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Posted (edited)
9 hours ago, Luahk said:

Ok now I'm doubly confused. Parry states that it is in response to a hit  on a combat check. And the text makes improved parry a riposte...so how...even narratively..can you use parry against improved parry?

Mechanically it works - the original attack triggers Impoved Parry, which generates another hit which triggers Parry (and with Peerless Interception the Jedi Signature Ability it could trigger Improved Parry).

Narratively it's easy to describe and work into the action: exchange of a number of strikes, with some being completely parried, maybe some partially, taking into account of any of the combatants Wound Threshold was exceeded.  A combat check isn't a single strike (unless you really want to narrate it that way) but covers all sorts of things you want to add into it - multiple strikes, dodges, parries, ripostes, feints whatever.  Skill Checks during combat as the core books says can cover up to a minute in time (though specifically with combat checks that's probably not a good fit) - a round of 'action' covers moving somewhere/manipulating something/retrieving something and doing something interesting (whether a barrage of lightsaber attacks and dodges, parries, feints, etc or hacking into a computer or activating and operating a piece of machinery).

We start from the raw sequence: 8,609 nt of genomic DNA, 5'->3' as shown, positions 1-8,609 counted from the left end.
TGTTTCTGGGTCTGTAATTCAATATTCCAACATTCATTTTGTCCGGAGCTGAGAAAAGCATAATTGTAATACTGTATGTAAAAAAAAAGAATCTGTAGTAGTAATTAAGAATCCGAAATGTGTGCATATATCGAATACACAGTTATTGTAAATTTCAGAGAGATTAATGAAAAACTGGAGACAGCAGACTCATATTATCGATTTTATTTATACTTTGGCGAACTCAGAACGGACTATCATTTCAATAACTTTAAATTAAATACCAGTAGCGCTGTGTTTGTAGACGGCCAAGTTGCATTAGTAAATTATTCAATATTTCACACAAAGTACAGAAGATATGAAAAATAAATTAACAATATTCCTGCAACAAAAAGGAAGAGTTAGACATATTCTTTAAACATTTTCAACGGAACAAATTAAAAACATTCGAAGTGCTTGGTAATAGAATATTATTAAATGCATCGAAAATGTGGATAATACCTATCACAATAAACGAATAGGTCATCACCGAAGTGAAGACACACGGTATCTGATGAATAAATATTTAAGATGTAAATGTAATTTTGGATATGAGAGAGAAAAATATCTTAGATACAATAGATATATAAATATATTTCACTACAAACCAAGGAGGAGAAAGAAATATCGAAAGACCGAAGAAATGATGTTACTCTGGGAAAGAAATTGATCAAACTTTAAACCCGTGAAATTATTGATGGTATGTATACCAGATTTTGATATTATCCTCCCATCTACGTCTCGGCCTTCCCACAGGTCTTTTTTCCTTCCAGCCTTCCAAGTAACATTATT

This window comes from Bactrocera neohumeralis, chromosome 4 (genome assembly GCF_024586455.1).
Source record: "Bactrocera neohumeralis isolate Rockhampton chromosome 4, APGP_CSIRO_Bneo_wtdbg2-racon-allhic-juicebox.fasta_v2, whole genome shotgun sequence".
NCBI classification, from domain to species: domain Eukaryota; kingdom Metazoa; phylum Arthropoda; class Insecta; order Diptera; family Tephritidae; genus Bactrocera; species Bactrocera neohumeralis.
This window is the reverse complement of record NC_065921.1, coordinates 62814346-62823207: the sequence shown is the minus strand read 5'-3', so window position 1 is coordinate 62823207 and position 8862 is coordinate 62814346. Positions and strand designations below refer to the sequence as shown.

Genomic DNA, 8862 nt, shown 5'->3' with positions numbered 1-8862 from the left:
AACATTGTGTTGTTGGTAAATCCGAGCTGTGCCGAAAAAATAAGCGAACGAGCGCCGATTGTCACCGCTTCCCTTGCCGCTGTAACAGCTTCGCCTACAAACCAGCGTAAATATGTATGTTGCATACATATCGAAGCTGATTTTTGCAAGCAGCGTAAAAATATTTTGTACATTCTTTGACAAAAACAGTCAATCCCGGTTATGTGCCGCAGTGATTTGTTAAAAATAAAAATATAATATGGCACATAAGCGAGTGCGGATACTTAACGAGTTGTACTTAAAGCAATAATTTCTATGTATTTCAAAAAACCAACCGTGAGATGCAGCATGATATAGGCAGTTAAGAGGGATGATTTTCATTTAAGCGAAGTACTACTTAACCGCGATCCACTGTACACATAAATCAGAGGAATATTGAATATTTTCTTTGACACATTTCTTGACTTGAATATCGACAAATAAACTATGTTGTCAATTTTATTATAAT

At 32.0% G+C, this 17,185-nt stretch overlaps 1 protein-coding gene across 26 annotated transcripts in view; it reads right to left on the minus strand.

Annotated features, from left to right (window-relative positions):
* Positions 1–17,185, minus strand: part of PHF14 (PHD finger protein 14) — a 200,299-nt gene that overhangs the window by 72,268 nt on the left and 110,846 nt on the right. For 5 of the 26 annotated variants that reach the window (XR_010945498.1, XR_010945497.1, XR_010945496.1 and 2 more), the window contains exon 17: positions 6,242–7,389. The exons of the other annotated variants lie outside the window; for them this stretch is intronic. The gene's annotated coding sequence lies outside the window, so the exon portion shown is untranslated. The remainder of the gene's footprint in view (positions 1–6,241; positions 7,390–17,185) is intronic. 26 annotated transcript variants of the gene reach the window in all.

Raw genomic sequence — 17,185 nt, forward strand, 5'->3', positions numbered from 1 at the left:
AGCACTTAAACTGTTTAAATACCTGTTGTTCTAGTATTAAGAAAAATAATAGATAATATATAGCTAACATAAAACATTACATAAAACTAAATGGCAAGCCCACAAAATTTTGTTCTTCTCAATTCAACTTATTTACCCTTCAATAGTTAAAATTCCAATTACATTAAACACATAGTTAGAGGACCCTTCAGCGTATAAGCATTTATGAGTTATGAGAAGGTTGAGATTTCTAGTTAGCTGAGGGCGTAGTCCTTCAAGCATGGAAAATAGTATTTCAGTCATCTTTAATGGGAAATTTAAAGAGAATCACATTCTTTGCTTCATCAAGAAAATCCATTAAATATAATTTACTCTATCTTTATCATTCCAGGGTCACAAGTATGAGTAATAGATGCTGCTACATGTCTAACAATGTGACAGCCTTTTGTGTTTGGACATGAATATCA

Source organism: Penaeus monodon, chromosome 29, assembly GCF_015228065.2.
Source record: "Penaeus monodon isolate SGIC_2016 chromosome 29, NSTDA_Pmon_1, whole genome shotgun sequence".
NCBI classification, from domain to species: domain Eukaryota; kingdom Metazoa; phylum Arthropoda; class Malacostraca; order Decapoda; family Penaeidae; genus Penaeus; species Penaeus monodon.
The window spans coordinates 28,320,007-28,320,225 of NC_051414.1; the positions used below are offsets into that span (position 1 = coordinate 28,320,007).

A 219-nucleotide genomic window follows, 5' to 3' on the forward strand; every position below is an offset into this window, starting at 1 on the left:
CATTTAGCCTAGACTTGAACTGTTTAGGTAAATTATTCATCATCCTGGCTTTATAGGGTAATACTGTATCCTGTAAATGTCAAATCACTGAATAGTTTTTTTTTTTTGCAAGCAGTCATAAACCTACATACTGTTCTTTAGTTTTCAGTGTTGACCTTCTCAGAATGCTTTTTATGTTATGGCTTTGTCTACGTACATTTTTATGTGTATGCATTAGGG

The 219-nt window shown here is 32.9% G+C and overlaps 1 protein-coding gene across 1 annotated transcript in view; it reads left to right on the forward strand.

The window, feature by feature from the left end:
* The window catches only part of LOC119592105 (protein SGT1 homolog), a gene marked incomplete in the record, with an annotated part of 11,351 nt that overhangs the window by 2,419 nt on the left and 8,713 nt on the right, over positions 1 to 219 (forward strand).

EDIT

This is sorta inherent in this system but I'm pretty sure the design of the system was not to take Talent names too literally because Parry often (most of the time) doesn't actually function like a parry where you knock someones attack aside because it would totally negate any damage instead of just reducing it.  This also wanders into the fuzzyness of Hit Point Systems and what excactly is Strain and Wounds - it's just an abstraction not designed to literally model the real world but to give some sense of exertion and damage and a 'resource' to fiddle with (i.e., taking enough Wounds to be at your threshold doesn't impair you in any way, so this system's abstraction means you're perfectly functional until you drop).

Edited by Jedi Ronin

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3 hours ago, Jedi Ronin said: